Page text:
Welcome to part II of our Matters of the Heart Series. Last week was all about heart healthy living for disease prevention and today we’re talking stress. Can stress really cause high blood pressure or give you a heart attack? Read on to find out..
We all have a lot on our plates, constantly balancing our day to day responsibilities with jam packed social calendars, extracurriculars, and personal hobbies. People are really busy! When we get a little too busy though, stress sets in with a death grip. Now I know sometimes a little stress can be a good thing, in that it lights that fire under you to check things off your long to-do list, but there is another side to that coin.
The consistent presence of stress in your life, can contribute to physical health issues.
Managing your stress appropriately can help reduce your risk of heart disease and chronic illness. When we embrace a positive mindset, we are more likely to eliminate destructive habits and find better alternatives to deal with our worry. This is why a healthy lifestyle is more than just eating clean and working out. It’s about the holistic approach– understanding the importance of health in all areas of life, including mentally and emotionally. If these areas are not taken care of, they can translate into physical illness.
When in a state of stress, a chemical and hormonal chain reaction takes place within the body triggering inflammation. While research has not yet proven that this directly affects risk of heart disease, there is evidence that stress influences your heart (and your health) in other ways. Stress can cause some people to behave in ways that increase their risk of heart disease. Think about it.. We don’t always handle stress in the best ways. Some folks eat to calm down (I could argue peanut butter cures all your problems…just kidding!). Other people throw themselves into their work. What unhealthy choices do you fall back on when you’re under stress? When experience stress, we tend to make less than favorable lifestyle choices especially surrounding diet, exercise, and habits like smoking or drinking.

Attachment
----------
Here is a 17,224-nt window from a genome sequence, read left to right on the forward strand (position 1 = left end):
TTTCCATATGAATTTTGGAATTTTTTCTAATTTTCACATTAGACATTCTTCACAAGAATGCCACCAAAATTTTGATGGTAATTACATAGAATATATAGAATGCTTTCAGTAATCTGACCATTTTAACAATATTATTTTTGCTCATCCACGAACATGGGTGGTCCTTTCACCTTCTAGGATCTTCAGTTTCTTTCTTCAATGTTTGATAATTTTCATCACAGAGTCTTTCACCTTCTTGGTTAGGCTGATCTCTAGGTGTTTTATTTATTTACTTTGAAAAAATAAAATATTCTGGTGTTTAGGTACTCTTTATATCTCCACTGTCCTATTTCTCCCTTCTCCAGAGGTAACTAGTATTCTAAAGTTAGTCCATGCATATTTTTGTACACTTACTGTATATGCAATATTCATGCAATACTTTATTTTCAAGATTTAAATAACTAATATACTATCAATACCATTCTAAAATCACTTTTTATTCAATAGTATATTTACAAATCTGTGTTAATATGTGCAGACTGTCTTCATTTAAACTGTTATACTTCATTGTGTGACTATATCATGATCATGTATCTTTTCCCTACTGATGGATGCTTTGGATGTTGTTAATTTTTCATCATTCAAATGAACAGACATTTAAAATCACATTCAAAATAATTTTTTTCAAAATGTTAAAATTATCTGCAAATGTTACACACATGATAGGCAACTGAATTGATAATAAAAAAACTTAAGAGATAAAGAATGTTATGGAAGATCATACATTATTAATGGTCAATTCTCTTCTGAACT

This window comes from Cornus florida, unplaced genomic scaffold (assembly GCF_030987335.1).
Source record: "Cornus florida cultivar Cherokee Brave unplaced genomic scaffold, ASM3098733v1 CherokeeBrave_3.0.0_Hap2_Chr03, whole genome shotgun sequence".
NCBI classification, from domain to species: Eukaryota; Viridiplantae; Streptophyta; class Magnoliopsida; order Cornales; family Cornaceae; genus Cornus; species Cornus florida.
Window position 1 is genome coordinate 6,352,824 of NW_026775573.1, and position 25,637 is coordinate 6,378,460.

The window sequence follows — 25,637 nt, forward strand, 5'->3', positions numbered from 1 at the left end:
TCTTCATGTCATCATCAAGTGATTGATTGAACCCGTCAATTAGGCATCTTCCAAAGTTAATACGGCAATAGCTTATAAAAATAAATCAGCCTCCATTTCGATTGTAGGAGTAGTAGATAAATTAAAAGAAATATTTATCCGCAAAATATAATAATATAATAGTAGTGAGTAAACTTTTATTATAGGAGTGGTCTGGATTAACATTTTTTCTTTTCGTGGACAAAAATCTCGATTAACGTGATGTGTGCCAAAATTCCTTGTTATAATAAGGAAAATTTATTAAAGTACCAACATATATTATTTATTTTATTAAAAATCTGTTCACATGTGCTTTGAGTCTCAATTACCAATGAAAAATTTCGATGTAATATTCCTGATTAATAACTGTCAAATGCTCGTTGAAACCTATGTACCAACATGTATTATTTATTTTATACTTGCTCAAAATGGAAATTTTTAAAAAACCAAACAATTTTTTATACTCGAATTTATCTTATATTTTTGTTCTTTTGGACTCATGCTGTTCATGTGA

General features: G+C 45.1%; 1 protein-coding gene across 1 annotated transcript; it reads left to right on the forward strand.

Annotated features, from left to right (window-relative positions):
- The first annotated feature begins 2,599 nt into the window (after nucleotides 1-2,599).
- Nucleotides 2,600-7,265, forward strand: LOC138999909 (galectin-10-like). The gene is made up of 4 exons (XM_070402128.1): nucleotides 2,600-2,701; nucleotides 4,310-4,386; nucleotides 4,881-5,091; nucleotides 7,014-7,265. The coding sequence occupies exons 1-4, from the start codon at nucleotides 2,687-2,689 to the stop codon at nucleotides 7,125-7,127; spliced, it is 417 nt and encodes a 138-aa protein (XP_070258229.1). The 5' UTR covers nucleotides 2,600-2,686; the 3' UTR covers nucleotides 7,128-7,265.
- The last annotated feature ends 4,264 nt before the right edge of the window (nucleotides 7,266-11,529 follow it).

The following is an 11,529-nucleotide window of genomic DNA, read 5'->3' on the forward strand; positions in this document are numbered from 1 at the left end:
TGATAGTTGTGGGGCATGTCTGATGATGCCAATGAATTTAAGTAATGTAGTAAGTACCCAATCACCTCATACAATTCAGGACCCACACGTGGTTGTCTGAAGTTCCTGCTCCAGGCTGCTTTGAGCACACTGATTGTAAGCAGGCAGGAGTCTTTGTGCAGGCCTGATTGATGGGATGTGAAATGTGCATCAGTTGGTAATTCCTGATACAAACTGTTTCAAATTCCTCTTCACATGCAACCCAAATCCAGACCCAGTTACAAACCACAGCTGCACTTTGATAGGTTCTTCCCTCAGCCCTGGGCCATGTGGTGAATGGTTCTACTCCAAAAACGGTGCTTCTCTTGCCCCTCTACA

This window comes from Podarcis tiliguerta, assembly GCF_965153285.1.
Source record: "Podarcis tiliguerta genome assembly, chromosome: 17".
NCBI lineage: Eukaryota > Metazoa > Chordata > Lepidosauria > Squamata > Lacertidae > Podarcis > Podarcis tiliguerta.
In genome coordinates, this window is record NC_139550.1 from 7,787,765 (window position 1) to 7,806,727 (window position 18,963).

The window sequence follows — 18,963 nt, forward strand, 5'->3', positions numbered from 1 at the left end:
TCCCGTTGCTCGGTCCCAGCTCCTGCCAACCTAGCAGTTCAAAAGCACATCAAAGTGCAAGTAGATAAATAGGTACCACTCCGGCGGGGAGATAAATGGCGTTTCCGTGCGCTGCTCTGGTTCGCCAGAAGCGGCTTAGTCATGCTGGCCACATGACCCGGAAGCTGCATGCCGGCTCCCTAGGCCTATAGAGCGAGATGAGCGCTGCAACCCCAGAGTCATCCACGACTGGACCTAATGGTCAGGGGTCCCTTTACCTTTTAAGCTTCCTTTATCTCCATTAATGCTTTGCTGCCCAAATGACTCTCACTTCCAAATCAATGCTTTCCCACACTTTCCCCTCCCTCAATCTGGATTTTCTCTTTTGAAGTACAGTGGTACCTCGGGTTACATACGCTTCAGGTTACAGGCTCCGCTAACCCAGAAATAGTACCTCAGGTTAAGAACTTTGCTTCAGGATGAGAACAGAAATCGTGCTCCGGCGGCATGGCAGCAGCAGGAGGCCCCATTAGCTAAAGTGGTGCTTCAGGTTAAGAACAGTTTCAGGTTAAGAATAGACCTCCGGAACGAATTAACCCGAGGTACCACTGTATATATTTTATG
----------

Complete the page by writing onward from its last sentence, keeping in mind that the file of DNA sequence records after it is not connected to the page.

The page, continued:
6 ways to manage stress and help your heart
Want to turn your stress around and help your heart in the process? Try these six simple tips.
- Listen to your body. Your body’s response to stress may be a headache, back strain, or stomach pains. Stress can also zap your energy, wreak havoc on your sleep and make you feel cranky, forgetful and out of control. If you find yourself with strange symptoms like these, your body may be telling you to slow it down. So pay attention.
- Stay positive. Laughter really is the best medicine. Laughter has been found to lower levels of stress hormones, reduce inflammation in the arteries, and increase “good” HDL cholesterol. Overall, embracing a positive mindset and practicing gratitude can help you handle stress appropriately.
- Meditate. Traditional meditation focusing on inward thoughts and deep breathing has been shown to reduce heart disease risk factors (like high blood pressure). You can also sit quietly, close your eyes and listen to relaxing music. Yoga, prayer and even journaling can also prove to be relaxing for the mind and body.
- Exercise. Every time you are physically active, whether you take a walk or play tennis, your body releases mood-boosting chemicals called endorphins. Exercising not only melts away stress, but it also protects against heart disease by lowering your blood pressure, strengthening your heart muscle, and helping you maintain a healthy weight.
- Unplug. Avoid emails, TV news, and sometimes even social media. It’s impossible to escape stress when it follows you everywhere. Take time each day—even if it’s for just 10 or 15 minutes—to escape from the world by doing something else with your time. Find an activity that is restorative and allows you to forget your burdens for a moment, such as reading, sports, adult coloring books, or any other activity you enjoy.
- Create a Self Care ritual. Take a bubble bath, listen to music, or get a massage. Any technique is effective if it works for you.
There will always be stress in your life but it’s your choice how you let it affect you. You may not be able to control the stress that comes into your life, but you can control your reaction to it and that makes a world of a difference.
Is your stress leading to destructive, unhealthy habits? How are you planning to take control of it and help improve your health?
Thanks for reading,